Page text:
Sep 28, 2:26 PM |
By Sam Aman
Writing in El País, Altamar co-host Muni Jensen looks at four upcoming elections in Latin America. With unpopular incumbents, dysfunctional parties, and sclerotic economies, could the region fall victim to the populist wave sweeping the world?
In the coming months, four of Latin America’s biggest economies will hold elections. Will this electoral cycle serve as a gauge of the region’s ideological pendulum? Or will it serve as evidence of a new, broader movement, in which populism confronts traditional politics for good?
The outlook? Chile, to the right. Colombia, anyone’s guess. Mexico, to the left. And Brazil, teetering. A snapshot of a region in constant tumult. Incumbents with rock-bottom popularity. Corruption cases transcending borders. Low commodity prices. Party crises. The return of old chieftains. Stagnant economies. Inequality. A formula to curb the skepticism has yet to arise, nor any model to successfully address the dissatisfaction.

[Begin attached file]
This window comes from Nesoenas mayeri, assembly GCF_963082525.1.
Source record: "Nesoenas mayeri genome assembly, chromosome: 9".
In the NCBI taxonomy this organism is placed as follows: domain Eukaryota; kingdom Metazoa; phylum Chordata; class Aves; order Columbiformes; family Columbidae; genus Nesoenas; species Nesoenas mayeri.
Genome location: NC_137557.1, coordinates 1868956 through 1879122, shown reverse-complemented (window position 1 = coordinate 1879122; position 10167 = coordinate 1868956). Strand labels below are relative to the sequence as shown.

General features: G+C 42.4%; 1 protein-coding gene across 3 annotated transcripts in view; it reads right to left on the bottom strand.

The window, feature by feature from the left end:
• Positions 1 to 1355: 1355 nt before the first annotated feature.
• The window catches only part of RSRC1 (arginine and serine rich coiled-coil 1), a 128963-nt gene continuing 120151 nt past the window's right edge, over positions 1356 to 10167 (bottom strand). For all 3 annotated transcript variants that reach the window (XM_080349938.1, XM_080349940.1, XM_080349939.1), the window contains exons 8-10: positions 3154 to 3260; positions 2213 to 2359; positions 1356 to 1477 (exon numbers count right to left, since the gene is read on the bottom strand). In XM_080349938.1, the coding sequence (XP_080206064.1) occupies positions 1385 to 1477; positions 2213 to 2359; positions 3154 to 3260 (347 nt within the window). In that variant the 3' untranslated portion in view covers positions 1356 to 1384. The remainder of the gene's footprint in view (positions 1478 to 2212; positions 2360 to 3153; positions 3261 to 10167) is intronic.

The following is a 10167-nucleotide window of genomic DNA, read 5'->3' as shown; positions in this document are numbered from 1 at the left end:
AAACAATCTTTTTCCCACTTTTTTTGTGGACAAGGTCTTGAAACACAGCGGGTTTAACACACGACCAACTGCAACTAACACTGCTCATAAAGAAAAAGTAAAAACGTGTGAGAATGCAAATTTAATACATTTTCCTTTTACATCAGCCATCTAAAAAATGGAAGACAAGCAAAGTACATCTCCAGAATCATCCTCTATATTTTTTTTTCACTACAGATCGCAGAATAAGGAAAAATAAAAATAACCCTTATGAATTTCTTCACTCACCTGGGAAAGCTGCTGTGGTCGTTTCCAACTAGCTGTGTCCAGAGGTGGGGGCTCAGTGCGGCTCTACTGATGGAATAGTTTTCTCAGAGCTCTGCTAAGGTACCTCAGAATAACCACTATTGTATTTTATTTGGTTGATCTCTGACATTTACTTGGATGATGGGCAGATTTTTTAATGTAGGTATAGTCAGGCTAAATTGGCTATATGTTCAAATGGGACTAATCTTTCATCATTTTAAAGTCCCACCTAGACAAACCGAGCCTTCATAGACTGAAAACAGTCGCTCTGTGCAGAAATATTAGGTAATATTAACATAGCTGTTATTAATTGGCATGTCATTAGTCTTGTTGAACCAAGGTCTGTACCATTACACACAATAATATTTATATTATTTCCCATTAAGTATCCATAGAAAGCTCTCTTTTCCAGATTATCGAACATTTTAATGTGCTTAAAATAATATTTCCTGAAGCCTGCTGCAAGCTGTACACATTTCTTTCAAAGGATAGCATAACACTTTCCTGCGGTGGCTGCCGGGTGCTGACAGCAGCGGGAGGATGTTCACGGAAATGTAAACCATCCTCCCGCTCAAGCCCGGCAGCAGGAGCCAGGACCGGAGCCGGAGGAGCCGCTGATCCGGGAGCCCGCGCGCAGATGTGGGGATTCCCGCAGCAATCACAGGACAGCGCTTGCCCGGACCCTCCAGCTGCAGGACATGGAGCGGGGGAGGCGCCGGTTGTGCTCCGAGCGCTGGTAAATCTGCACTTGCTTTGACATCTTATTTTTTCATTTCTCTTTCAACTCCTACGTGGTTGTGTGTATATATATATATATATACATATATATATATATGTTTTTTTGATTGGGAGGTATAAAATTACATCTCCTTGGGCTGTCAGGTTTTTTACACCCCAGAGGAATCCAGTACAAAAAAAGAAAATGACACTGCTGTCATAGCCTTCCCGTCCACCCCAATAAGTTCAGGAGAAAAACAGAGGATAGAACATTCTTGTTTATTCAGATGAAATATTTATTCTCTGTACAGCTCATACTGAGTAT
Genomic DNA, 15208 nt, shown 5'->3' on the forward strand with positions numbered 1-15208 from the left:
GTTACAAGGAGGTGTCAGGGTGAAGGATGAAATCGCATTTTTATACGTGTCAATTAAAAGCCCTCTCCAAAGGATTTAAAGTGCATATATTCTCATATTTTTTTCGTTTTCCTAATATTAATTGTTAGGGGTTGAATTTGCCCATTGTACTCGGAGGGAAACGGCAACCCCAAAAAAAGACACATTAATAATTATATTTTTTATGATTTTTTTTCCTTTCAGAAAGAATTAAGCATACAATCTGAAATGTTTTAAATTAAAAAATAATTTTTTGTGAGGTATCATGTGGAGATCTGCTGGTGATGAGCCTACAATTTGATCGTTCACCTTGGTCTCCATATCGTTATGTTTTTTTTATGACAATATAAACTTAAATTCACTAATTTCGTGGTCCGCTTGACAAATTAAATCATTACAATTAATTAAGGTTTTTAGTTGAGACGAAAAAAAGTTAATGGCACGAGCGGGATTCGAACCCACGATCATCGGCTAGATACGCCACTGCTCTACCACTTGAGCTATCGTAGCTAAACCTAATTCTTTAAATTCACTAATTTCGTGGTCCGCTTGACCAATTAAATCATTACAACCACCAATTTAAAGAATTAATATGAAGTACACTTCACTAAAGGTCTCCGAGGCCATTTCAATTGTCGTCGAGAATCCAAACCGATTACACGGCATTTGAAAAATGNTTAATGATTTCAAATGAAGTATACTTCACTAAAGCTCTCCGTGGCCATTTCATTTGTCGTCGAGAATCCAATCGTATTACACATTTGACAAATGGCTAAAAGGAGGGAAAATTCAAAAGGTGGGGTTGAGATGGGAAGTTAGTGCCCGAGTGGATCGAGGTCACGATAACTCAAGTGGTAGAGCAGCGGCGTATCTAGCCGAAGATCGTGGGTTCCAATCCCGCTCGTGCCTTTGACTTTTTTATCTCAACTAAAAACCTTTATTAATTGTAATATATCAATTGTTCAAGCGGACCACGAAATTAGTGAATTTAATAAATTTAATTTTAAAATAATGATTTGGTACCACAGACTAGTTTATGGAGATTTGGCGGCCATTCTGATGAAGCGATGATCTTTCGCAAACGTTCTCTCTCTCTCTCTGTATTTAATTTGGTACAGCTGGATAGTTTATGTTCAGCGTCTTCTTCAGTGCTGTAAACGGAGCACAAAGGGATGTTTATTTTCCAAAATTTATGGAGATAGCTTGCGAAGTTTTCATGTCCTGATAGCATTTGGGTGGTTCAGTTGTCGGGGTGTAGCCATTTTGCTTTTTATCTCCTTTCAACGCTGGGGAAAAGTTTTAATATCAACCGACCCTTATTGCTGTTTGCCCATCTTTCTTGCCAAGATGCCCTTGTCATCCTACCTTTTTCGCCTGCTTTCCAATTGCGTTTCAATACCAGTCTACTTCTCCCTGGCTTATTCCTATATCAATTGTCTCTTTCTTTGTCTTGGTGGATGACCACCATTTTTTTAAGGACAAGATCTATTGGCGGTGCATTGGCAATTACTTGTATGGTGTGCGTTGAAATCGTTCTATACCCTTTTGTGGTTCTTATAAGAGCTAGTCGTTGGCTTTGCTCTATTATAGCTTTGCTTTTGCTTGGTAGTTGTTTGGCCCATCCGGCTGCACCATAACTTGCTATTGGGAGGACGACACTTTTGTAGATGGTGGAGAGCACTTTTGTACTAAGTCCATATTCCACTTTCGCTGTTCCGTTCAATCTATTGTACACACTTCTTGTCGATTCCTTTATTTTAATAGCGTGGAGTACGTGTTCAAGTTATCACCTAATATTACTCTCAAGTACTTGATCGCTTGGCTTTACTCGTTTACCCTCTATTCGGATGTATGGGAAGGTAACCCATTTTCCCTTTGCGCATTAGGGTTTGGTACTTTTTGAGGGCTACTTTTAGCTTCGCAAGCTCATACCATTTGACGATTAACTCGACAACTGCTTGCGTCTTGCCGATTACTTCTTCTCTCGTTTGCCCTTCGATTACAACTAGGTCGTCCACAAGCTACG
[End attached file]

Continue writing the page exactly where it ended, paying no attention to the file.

Peter Schechter works in both politics and policy. He served as the Atlantic Council’s senior vice president for strategic initiative and previously co-founded a premier strategic communications company, working as a political campaign advisor in more than 20 countries. Muni Jensen is a former Colombian diplomat, columnist, and television political commentator.